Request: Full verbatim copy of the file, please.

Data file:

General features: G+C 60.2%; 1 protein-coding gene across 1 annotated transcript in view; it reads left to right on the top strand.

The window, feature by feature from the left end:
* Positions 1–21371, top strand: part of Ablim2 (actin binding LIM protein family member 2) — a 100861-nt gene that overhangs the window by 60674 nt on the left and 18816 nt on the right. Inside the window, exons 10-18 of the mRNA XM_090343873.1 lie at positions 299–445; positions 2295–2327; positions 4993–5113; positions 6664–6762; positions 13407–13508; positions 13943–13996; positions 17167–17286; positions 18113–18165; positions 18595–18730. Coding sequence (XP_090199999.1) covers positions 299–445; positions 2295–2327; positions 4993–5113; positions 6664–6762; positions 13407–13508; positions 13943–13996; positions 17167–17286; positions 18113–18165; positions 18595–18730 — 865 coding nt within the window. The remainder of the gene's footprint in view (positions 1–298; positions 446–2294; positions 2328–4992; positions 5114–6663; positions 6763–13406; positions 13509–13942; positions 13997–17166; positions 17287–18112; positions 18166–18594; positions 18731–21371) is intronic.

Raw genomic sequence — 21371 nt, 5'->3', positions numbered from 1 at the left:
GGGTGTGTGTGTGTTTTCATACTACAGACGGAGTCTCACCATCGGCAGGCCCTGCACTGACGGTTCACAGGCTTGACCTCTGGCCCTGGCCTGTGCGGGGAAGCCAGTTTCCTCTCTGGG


General features: G+C 60.2%; 1 protein-coding gene across 1 annotated transcript in view; it reads left to right on the top strand.

The window, feature by feature from the left end:
* Positions 1–21371, top strand: part of Ablim2 (actin binding LIM protein family member 2) — a 100861-nt gene that overhangs the window by 60674 nt on the left and 18816 nt on the right. Inside the window, exons 10-18 of the mRNA XM_090343873.1 lie at positions 299–445; positions 2295–2327; positions 4993–5113; positions 6664–6762; positions 13407–13508; positions 13943–13996; positions 17167–17286; positions 18113–18165; positions 18595–18730. Coding sequence (XP_090199999.1) covers positions 299–445; positions 2295–2327; positions 4993–5113; positions 6664–6762; positions 13407–13508; positions 13943–13996; positions 17167–17286; positions 18113–18165; positions 18595–18730 — 865 coding nt within the window. The remainder of the gene's footprint in view (positions 1–298; positions 446–2294; positions 2328–4992; positions 5114–6663; positions 6763–13406; positions 13509–13942; positions 13997–17166; positions 17287–18112; positions 18166–18594; positions 18731–21371) is intronic.

Raw genomic sequence — 21371 nt, 5'->3', positions numbered from 1 at the left:
GGGTGTGTGTGTGTTTTCATACTACAGACGGAGTCTCACCATCGGCAGGCCCTGCACTGACGGTTCACAGGCTTGACCTCTGGCCCTGGCCTGTGCGGGGAAGCCAGTTTCCTCTCTGGG